Students begin building planes

The winners of the General Aviation Manufacturers Association (GAMA) and Build A Plane Science, Technology, Engineering and Math (STEM) aviation design challenge competition began today to assemble two Glasair Sportsman aircraft at Glasair Aviation in Arlington, Washington.

The building process will take two weeks. The teams — each consisting of four students, a teacher and a chaperone — are from Canby High School in Canby, Minnesota, and Saline High School in Saline, Michigan, and were announced as the winners last month.

Under the guidance of staff from Glasair, Build A Plane and GAMA, each team will build a Glasair Sportsman, a metal and composite aircraft that seats four adults. Sold as a kit, the plane can be assembled with assistance in two weeks through Glasair’s “Two Weeks to Taxi” program. The planes are scheduled to be flown to Oshkosh, Wisconsin, where they will be featured at AirVenture 2013 from July 29-Aug. 4.

“What an incredible experience for these students to put the STEM skills they developed in school this year to first design a virtual aircraft and now assist in building real airplanes,” said GAMA President and CEO Pete Bunce. “I’m thrilled to be working alongside them and talk to each participant about the many career possibilities available in engineering, manufacturing, maintaining and piloting the aircraft.”

GAMA member companies are contributing resources, equipment and supplies, including the airframe for one of the planes, and propellers, certified avionics equipment, parts, and paint for both planes. In addition, Glasair is donating two weeks of staff time to support the build.

Besides supplies, each team is receiving round-trip airfare, hotels, meals and field trips to visit the nearby Boeing aircraft factory, Museum of Flight and the Seattle Tacoma airport facility, including the control tower, operations center, and BBA Aviation’s Aircraft Service International Group (ASIG) commercial fueling operations.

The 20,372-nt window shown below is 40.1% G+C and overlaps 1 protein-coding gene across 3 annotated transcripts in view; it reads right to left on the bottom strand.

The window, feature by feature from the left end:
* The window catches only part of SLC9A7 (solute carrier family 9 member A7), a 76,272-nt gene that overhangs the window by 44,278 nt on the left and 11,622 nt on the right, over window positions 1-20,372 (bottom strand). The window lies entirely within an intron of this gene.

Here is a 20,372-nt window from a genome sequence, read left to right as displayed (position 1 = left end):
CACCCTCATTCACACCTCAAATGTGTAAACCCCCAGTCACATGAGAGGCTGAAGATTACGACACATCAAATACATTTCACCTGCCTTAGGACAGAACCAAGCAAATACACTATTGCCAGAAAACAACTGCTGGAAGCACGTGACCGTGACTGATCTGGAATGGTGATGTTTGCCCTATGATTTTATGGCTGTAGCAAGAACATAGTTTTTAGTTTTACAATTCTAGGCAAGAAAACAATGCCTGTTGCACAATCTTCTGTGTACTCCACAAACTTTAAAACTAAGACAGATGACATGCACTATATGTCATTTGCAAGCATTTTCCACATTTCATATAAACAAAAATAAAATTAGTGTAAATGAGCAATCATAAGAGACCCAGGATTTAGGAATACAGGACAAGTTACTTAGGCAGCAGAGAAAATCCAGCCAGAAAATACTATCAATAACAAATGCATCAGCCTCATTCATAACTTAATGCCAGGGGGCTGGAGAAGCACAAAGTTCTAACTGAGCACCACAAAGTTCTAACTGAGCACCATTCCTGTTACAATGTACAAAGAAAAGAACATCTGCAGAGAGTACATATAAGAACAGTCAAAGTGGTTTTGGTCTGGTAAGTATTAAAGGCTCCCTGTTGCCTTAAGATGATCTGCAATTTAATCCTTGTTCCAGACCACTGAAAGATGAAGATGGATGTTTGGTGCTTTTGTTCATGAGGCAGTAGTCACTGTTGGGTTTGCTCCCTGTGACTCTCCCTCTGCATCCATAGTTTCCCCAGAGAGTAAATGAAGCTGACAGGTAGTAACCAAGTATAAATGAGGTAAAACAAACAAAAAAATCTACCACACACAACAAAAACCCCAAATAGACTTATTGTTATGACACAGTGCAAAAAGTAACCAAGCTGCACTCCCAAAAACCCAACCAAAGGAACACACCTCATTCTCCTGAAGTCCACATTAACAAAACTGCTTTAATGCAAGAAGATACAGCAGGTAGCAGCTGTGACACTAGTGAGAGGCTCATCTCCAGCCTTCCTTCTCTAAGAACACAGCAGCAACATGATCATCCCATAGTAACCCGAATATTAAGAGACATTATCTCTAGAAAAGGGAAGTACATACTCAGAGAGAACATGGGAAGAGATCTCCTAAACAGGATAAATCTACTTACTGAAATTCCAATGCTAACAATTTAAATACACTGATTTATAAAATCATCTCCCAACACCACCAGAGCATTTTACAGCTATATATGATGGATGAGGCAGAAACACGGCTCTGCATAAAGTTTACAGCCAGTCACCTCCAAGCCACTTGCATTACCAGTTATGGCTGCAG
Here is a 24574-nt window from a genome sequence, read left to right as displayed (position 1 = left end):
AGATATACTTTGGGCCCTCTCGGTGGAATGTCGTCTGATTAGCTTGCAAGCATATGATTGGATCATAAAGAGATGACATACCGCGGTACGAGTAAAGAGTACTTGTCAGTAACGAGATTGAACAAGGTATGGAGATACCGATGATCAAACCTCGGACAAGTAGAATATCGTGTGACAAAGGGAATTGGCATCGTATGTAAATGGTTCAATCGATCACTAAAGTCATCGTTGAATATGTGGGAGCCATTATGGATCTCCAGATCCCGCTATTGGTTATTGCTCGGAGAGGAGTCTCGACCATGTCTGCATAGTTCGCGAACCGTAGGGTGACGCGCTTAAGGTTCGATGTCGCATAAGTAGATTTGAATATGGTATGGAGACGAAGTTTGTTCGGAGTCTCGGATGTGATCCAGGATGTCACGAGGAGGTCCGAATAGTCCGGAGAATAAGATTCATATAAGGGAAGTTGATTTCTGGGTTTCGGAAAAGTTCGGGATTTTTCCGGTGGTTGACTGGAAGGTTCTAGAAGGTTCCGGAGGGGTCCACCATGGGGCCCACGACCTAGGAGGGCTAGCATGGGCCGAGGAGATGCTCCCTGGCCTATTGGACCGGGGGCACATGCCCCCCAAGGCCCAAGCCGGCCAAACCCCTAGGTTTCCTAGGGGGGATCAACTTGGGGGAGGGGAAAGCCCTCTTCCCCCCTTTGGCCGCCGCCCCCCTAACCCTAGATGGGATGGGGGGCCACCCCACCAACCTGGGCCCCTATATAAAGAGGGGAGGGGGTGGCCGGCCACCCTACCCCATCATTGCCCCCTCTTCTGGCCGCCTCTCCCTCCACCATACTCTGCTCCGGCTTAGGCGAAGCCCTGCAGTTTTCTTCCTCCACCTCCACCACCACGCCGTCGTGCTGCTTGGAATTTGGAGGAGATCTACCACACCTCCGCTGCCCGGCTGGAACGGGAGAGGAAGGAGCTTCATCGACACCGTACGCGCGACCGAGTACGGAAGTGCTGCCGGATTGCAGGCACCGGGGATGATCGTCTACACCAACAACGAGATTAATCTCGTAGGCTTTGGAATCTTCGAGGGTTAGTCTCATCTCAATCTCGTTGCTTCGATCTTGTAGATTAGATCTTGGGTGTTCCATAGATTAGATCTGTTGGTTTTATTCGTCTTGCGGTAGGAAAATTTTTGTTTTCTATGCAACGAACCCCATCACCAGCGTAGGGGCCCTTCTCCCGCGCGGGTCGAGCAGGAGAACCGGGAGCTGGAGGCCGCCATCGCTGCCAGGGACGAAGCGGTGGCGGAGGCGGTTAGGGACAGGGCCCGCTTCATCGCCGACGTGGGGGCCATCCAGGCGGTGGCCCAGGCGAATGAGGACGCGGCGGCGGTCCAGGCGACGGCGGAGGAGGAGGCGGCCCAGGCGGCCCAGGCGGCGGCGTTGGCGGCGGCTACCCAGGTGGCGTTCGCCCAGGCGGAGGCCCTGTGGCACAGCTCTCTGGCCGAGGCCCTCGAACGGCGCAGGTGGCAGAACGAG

“GAMA members and a few other wonderful component sponsors have demonstrated remarkable generosity in supporting this build, and we are extremely grateful to them,” Bunce added. “Their donations show the extraordinary commitment our companies have to educating and nurturing our future workforce and industry leaders of tomorrow.”

This competition attracted 27 schools in 22 states in its first year. Schools used complimentary “Fly to Learn” software, including curricula and training, which allowed them to design and fly their own virtual airplanes. Each school entered a design to compete in a virtual fly-off, which was scored on aerodynamic and performance parameters. Judges from GAMA selected the winning high schools.

“This build marks the culmination of the competition, but is hopefully just the beginning of a lifelong attachment to aviation for these students,” said Build A Plane President and Founder Lyn Freeman. “We are so proud to be involved in this effort, and look forward to seeing the completed airplanes fly in the coming weeks.”

The Canby High School team consists of students Leah Schmitt, Wyatt Johannsen, Brandon Stripling and John Deslauriers, teacher Dan Lutgen and chaperone Robert Slaba. The Saline High School team includes students Dustan Muir, Lee Lewis Luckhardt, Kyle LaBombarbe and Julia Garner, teacher Ed Redies, and chaperone Dustan Muir.

Companies contributing to the Aviation Design Challenge Competition Build include:

  • Appareo
  • Aspen Avionics
  • Aviall, Inc.
  • BBA Aviation
  • Beechcraft
  • Boeing
  • Cessna Aircraft Company
  • Cobham Avionics
  • Dassault Falcon
  • Duncan Aviation
  • Embraer
  • ForeFlight, LLC
  • Garmin International Inc.
  • GE Aviation
  • Glasair Aviation
  • Gulfstream
  • Hartzell Propeller, Inc.
  • Honeywell
  • Jeppesen
  • Jet Aviation
  • JP Instruments
  • L-3 Communications
  • Lycoming
  • Pacific Coast Avionics
  • Piaggio Aero Industries S.p.A.
  • Piper Aircraft, Inc.
  • Rockwell Collins, Inc.
  • Sporty’s
  • StandardAero
  • UTC Aerospace Systems
  • Wipaire, Inc.

To follow the progress of the planes as they are built, visit GAMA’s Facebook page. For more information: BuildAPlane.org, GAMA.aero, GlasairAviation.com and FlyToLearn.com.

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